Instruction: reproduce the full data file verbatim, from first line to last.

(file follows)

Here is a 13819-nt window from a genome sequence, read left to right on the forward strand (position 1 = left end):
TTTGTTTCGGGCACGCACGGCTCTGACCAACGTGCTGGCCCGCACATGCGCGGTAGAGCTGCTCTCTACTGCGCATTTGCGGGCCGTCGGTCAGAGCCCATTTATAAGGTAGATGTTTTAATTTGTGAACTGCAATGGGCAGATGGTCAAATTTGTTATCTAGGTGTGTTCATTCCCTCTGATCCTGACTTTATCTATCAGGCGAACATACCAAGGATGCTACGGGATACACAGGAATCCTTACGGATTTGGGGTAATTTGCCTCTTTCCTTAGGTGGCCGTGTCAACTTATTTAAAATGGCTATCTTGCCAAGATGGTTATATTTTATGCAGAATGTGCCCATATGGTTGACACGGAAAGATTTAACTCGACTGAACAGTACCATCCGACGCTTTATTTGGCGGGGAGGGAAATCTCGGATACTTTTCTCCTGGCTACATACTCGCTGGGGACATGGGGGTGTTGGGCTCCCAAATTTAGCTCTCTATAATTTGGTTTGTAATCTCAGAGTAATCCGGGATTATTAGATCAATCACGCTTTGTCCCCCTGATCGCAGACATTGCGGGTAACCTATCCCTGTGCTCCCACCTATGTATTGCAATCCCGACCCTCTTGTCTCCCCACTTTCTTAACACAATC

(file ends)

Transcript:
Here is a 13819-nt window from a genome sequence, read left to right on the forward strand (position 1 = left end):
TTTGTTTCGGGCACGCACGGCTCTGACCAACGTGCTGGCCCGCACATGCGCGGTAGAGCTGCTCTCTACTGCGCATTTGCGGGCCGTCGGTCAGAGCCCATTTATAAGGTAGATGTTTTAATTTGTGAACTGCAATGGGCAGATGGTCAAATTTGTTATCTAGGTGTGTTCATTCCCTCTGATCCTGACTTTATCTATCAGGCGAACATACCAAGGATGCTACGGGATACACAGGAATCCTTACGGATTTGGGGTAATTTGCCTCTTTCCTTAGGTGGCCGTGTCAACTTATTTAAAATGGCTATCTTGCCAAGATGGTTATATTTTATGCAGAATGTGCCCATATGGTTGACACGGAAAGATTTAACTCGACTGAACAGTACCATCCGACGCTTTATTTGGCGGGGAGGGAAATCTCGGATACTTTTCTCCTGGCTACATACTCGCTGGGGACATGGGGGTGTTGGGCTCCCAAATTTAGCTCTCTATAATTTGGTTTGTAATCTCAGAGTAATCCGGGATTATTAGATCAATCACGCTTTGTCCCCCTGATCGCAGACATTGCGGGTAACCTATCCCTGTGCTCCCACCTATGTATTGCAATCCCGACCCTCTTGTCTCCCCACTTTCTTAACACAATC